Unique Jobs at HUP
Most health-care jobs have a clear connection to medicine but others are not quite so obvious. Read below to see how a tattoo artist uses her skills to help cancer patients.
When Mandy Sauler starting doing tattoos in her mother’s shop nearly 20 years ago, she never thought this skill would lead her to helping women recovering from breast cancer…. But that’s exactly what happened. As HUP’s micropigmentation specialist, she provides the final step for many women who underwent mastectomy and reconstructive surgeries, tattooing areolas to create a realistic three- dimensional appearance.
Many factors combine to make a natural-looking areola, Sauler explained. If the patient has a unilateral reconstruction, Sauler matches the tattooed areola with that of the remaining breast. But, with a dual reconstruction, she discusses with patients the best size and coloring for them now. For all tattoos, “I draw it on first to see how it looks in the mirror,” she said. “Then I mix up colors based on their skin tone and see how it looks on the patient’s skin.”
Once she and the patient are satisfied, she begins the tattoo process, using different-sized needles and multiple colors to create the desired effect. Although most women don’t feel any pain, “I can use topical anesthetic,” she said. Most tell her, “It wasn’t as bad as I thought.”
Some patients have a nipple created surgically but, for others, Sauler can create the illusion of a 3-dimensional nipple, which looks extremely lifelike. One woman wrote her a letter about when she went for a mammogram for her “new” breast: “The clinician, who does 20 to 30 mammograms a day, pulls a ‘marker’ off a strip and plants it right on the tattoo you gave me (my new nipple)…. The woman thought it was a genuine nipple at first glance.… I said, ‘That’s a tattoo’ and she was floored! She said that’s she’d never been fooled before. A heartfelt thanks for a job well done!”
When the process is completed, “I stand behind the patient as she looks in the mirror. Looking at their faces – it makes me feel so good. No one has a better job than I do.”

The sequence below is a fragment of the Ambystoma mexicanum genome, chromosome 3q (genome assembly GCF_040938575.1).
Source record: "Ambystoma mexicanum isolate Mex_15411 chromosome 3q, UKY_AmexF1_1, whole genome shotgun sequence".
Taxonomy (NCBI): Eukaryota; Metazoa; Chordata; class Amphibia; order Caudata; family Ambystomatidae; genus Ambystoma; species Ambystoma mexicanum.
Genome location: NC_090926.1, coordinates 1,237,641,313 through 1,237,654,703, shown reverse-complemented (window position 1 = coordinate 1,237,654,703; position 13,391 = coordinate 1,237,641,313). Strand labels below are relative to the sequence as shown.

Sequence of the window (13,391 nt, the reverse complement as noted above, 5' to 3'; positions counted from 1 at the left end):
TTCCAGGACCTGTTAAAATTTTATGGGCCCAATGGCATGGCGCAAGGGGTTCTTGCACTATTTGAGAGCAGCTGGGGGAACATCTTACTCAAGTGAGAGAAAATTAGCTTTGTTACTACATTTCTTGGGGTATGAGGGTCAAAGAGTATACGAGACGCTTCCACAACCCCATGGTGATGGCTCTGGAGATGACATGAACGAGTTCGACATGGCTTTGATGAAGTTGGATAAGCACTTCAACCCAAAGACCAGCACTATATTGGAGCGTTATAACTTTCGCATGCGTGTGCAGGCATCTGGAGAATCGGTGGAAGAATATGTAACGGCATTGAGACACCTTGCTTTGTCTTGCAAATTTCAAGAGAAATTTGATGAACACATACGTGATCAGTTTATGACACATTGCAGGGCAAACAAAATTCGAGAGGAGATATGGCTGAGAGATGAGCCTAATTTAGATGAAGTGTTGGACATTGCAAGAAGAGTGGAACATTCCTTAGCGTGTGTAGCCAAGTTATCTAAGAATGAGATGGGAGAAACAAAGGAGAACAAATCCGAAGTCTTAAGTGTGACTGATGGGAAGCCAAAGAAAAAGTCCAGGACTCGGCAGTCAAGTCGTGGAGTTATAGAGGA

Sauler began her early training working on oranges. “I was eager to learn so my mom would have me practice on oranges or grapefruits. At the time, they were perfect because of the thickness of the skin and they’re round, like the curvature on most body parts,” she said. When she was 14, “I started saving the tattoos – in the freezer – to show friends!” Today, she said, tattoo artists can learn on fake skin or mannequins, which were not available back then.
To become skilled in medical tattoos, Sauler trained “with a medical tattoo artist who is also a painter,” she said. Medical tattooing has become a little more common, but early on, medical offices were given a machine to create the areola “which had some basic skin colors but they received no training. It looked like a flat circle,” she said “Now people realize it’s an art. I think it takes a least three years before a person can be comfortable working on skin – and be good at it.”
Sauler uses her skill to help other types of patients as well. For example, she can create eyebrows to frame the eye for patients with alopecia (which causes hair loss on some or all of the body). She can also camouflage scars. She recalled one person whose leg was seriously burned when she was a toddler and had always worn slacks to hide the scar. “Over time scars hypopigmate, which means they turn lighter,” she explained. Using multiple colors, Sauler camouflaged the scar. “She told me that she can now wear skirt and stockings.”
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Do you -- or someone you know at HUP -- have a job that seems unique in a health-care setting? If so, please let me know. Email email@example.com.
Photo caption: Mandy Sauler carefully creates an areola tattoo on breast cancer patient Ginka Nikolov.